Responding to a request to die - CarerHelp Knowledge

Responding to a request to die

This page addresses what to do if the person you are caring for says they want to die. It also explains what Voluntary Assisted Dying (VAD) legislation is, in case the person you are caring for raises this.

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Sometimes seriously ill people will say that they want to die or will ask for help to die. This may come as quite a shock to you. You may experience feelings of concern, fear, sadness, anger, or shame.

This wish to die may not be something you would normally think this person would say within your culture or faith. However, there are many different reasons why someone would bring this up including:

  • They are just expressing that things are very bad for them right now
  • They are frightened of what will happen to them
  • They don’t want to be a burden on their loved ones
  • They want to have a sense of control on when and how they die
  • They may be depressed
  • They may be in a lot of discomfort and pain

How do I respond?

It can be difficult to know how to respond. If you feel comfortable you may like to try to:

  • Explore why they are talking about wanting to die
  • Listen without making any judgements or criticisms
  • Encourage the person to share how they are feeling
  • Reassure them that you are there for them
  • Suggest that they talk to their health care team about how they are feeling and offer to be with them while they talk to the health care team if they would like

Depending on the reasons why a person says that they want to die, there are ways to address each of these concerns. The health care team may be able to alleviate a person’s concerns if it relates to fear of the future, or provide effective treatments for any pain or discomfort, or depression. They may be able to suggest other ways for a person to feel in control such as involving them in decision making about their care and also about their death.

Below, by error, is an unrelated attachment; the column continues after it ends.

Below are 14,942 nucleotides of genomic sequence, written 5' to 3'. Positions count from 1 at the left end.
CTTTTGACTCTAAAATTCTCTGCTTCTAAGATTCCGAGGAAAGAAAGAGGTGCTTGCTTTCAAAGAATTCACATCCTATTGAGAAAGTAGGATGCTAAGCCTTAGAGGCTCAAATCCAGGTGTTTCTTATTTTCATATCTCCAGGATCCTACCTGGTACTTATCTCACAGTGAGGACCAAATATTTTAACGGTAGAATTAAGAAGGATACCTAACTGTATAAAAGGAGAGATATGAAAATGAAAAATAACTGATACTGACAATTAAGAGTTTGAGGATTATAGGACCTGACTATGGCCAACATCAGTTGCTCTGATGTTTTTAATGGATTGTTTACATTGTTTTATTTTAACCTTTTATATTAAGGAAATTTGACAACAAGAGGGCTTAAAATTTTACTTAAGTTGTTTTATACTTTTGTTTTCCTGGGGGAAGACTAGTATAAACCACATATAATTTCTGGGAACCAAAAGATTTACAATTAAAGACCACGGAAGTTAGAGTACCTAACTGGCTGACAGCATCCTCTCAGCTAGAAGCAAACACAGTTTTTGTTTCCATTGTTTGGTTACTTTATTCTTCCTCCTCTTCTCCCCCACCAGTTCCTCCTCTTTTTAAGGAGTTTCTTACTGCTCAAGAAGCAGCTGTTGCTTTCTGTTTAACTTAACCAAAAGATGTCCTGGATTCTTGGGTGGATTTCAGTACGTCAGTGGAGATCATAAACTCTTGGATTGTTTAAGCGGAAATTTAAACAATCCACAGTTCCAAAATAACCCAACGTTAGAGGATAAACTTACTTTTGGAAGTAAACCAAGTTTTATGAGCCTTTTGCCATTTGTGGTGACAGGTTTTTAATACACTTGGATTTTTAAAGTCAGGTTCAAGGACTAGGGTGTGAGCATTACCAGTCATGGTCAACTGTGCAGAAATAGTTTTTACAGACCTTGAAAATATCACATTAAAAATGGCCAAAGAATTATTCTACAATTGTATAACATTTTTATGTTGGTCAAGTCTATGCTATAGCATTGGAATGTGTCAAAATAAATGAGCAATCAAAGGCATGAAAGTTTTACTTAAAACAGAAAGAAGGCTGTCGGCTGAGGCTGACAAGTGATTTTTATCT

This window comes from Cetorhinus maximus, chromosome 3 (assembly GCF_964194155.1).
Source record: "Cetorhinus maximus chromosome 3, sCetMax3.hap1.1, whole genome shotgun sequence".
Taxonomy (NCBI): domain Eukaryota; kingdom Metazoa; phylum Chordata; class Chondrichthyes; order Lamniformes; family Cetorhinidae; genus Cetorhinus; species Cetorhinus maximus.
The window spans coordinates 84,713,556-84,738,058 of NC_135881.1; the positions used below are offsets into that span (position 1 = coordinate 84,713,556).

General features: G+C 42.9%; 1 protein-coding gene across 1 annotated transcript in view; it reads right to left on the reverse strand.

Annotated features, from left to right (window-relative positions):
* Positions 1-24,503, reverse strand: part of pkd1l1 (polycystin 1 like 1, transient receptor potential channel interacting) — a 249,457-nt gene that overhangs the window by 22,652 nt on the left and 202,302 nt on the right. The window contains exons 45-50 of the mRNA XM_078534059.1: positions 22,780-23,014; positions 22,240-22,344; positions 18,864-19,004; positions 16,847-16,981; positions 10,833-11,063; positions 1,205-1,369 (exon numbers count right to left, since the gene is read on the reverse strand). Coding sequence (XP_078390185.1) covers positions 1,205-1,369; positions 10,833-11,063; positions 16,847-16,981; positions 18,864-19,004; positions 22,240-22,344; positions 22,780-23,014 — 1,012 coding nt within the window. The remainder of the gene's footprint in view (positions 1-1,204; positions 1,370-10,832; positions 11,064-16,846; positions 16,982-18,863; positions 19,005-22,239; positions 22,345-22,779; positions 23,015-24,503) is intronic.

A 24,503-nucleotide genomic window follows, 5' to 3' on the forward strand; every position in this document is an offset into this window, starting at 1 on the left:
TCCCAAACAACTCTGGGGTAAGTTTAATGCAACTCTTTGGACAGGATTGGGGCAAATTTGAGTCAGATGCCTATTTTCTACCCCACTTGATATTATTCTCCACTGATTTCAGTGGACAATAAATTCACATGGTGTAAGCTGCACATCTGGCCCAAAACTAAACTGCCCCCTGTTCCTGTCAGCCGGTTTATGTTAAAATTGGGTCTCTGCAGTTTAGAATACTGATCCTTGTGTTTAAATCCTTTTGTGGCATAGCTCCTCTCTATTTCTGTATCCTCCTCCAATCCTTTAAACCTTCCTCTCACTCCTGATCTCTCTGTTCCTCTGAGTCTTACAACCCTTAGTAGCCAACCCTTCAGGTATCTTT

The person you are caring for may also need reassurance from you that they are not a burden on the family, that you want to provide care and that you will be supported through the caring process. Caring for someone can be rewarding and create an opportunity to develop closer relationships

What is Voluntary Assisted Dying (VAD)?

A small number of people who ask to die choose to find out more about their options to end their own life. In most states and territories in Australia it is illegal to provide assistance to help someone die. Laws legalising the assessment for and the provision of medication to ‘assist’ someone to die have been passed in some states of Australia.

VAD is a process which assists someone to end their own life by taking a combination of medicines provided by a medical practitioner that will result in death. It is very important that you look at your own state or territories laws on VAD as they are different and may change. The main things you need to know about VAD are: